Zarth jerked as the bronze arrow-headed ripped into his flesh. Grinding his teeth hard enough to produce purple-hued sparks, he closed the distance to Ira with one last stride, raising his bronze-headed mace.


“I said I would kill you first,” he said, bringing his weapons whistling down towards Ira’s scalp.


Ira raised her sword to block the blow, knowing even as she did it that Zarth would just smash through her blade.


“Ksshhhhh!” Corax screeched, racing in from the side and sinking his jaws into Zarth’s hand.

“Hnnnggghhh!” Zarth cried out, flecks of spittle and foam flying from his lips.


Eyes blazing, the Saurian shook his head back and forth, turning the flesh of Zarth’s wrist to mulch. Zarth’s fingers fell open, and his bronze mace clattered to the ground.


“Clever god!” Zarth cursed, bending his knees and sinking his weight. “However–“


With a grunt of effort, Zarth jerked his arm up. Corax let out a muffled gasp as he was lifted off the ground, dew-clawed feet kicking helplessly against the air.


“You should be honored, Lady Ira!” Zarth shouted, clamping his free hand around Corax’s jawline so the Saurian couldn’t let go. “It’s not every day that you get to be crushed by a god!”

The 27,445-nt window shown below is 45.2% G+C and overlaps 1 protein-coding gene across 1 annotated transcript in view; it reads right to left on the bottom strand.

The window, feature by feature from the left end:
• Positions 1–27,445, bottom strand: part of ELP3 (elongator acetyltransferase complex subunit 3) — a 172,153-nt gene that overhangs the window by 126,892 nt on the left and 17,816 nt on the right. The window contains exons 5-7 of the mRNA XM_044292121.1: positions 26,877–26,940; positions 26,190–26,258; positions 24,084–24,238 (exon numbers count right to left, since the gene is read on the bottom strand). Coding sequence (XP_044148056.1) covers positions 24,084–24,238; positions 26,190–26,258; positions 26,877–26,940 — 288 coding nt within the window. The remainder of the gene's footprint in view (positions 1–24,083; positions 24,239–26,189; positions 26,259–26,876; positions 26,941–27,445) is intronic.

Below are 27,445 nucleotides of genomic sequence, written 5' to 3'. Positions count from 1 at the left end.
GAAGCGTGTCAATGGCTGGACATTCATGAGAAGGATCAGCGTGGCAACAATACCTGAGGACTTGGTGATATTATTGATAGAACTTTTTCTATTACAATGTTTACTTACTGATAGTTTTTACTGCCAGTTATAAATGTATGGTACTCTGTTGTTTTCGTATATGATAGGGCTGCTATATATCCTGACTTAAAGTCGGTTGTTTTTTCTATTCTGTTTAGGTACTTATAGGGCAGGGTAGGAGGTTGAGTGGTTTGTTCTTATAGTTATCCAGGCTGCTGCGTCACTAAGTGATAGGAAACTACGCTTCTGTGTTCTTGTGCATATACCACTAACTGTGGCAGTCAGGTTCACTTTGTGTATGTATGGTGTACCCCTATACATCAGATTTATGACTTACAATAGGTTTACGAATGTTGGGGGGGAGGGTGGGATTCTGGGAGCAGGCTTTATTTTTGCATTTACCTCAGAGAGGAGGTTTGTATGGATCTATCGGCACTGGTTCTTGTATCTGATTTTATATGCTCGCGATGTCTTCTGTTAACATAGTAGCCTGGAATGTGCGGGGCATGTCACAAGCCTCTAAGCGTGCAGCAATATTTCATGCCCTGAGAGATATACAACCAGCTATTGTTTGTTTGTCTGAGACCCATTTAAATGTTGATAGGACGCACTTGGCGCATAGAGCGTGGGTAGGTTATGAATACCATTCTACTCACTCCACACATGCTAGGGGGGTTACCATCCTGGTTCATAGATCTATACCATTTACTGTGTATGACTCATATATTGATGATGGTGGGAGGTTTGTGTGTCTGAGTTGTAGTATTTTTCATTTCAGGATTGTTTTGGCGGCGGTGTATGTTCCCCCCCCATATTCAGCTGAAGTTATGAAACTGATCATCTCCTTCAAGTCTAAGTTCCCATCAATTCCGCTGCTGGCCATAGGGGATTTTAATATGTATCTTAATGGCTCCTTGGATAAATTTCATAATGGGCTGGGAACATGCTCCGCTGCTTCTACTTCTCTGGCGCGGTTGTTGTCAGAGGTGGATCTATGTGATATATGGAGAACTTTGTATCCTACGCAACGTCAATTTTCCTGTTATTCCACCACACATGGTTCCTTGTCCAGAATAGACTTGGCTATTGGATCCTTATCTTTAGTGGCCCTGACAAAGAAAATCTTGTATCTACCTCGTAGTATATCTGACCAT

Faced with death at the hands of a dethroned dinosaur god wielded as an improvised club, Lady Ira lowered her dagger in resignation. “I just wanted to go on pilgrimage,” she whispered in frustration.


Before Zarth could swing, a defiant cry echoed across the rooftop.


Dragon Face rushed forward in a gale of purple mist, every one of his footsteps cracking terracotta tiles into splinters. He raised his arms and grabbed Corax by his ankles before Zarth could swing the poor Saurian around.


“Mmmm!” Corax yelped as two bulky strongmen tugged him back and forth like a wishbone. “Mmmm! Mmmm!”


“Captain Zarth!” Dragon Face roared. “Enough! You have lost this battle, and you are too blind to see it!”


“As long as I draw breath, I’ll fight to win!” Zarth rasped, face turning a deeper, darker red as he called on his battle fury. “Surrender and despair is for the weak!”